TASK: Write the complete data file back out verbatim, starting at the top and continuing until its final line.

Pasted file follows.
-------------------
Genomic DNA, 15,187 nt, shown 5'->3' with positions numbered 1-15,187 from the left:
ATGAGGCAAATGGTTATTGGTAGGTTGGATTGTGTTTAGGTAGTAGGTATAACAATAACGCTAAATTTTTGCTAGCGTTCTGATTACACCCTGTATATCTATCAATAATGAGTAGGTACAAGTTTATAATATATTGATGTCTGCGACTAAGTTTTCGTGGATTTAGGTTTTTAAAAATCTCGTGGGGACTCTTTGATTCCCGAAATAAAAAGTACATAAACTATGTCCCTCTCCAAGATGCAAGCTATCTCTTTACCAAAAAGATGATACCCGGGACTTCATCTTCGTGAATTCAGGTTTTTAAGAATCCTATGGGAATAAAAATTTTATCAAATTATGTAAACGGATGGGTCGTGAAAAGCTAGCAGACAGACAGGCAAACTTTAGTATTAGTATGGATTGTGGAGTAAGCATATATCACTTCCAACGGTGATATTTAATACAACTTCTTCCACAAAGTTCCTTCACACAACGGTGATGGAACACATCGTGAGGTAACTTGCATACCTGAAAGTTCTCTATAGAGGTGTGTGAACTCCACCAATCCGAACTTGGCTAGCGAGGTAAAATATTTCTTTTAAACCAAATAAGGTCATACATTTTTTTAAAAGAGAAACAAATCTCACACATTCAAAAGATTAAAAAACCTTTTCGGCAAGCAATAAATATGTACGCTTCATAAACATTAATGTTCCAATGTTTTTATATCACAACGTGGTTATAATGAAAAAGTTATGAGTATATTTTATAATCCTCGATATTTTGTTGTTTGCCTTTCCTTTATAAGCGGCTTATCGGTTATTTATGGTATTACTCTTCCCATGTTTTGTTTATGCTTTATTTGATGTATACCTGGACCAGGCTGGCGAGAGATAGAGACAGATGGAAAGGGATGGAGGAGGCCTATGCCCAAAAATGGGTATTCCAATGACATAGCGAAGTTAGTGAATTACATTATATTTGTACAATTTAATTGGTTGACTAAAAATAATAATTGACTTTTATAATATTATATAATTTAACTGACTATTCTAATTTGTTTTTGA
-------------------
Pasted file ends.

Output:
Genomic DNA, 15,187 nt, shown 5'->3' with positions numbered 1-15,187 from the left:
ATGAGGCAAATGGTTATTGGTAGGTTGGATTGTGTTTAGGTAGTAGGTATAACAATAACGCTAAATTTTTGCTAGCGTTCTGATTACACCCTGTATATCTATCAATAATGAGTAGGTACAAGTTTATAATATATTGATGTCTGCGACTAAGTTTTCGTGGATTTAGGTTTTTAAAAATCTCGTGGGGACTCTTTGATTCCCGAAATAAAAAGTACATAAACTATGTCCCTCTCCAAGATGCAAGCTATCTCTTTACCAAAAAGATGATACCCGGGACTTCATCTTCGTGAATTCAGGTTTTTAAGAATCCTATGGGAATAAAAATTTTATCAAATTATGTAAACGGATGGGTCGTGAAAAGCTAGCAGACAGACAGGCAAACTTTAGTATTAGTATGGATTGTGGAGTAAGCATATATCACTTCCAACGGTGATATTTAATACAACTTCTTCCACAAAGTTCCTTCACACAACGGTGATGGAACACATCGTGAGGTAACTTGCATACCTGAAAGTTCTCTATAGAGGTGTGTGAACTCCACCAATCCGAACTTGGCTAGCGAGGTAAAATATTTCTTTTAAACCAAATAAGGTCATACATTTTTTTAAAAGAGAAACAAATCTCACACATTCAAAAGATTAAAAAACCTTTTCGGCAAGCAATAAATATGTACGCTTCATAAACATTAATGTTCCAATGTTTTTATATCACAACGTGGTTATAATGAAAAAGTTATGAGTATATTTTATAATCCTCGATATTTTGTTGTTTGCCTTTCCTTTATAAGCGGCTTATCGGTTATTTATGGTATTACTCTTCCCATGTTTTGTTTATGCTTTATTTGATGTATACCTGGACCAGGCTGGCGAGAGATAGAGACAGATGGAAAGGGATGGAGGAGGCCTATGCCCAAAAATGGGTATTCCAATGACATAGCGAAGTTAGTGAATTACATTATATTTGTACAATTTAATTGGTTGACTAAAAATAATAATTGACTTTTATAATATTATATAATTTAACTGACTATTCTAATTTGTTTTTGA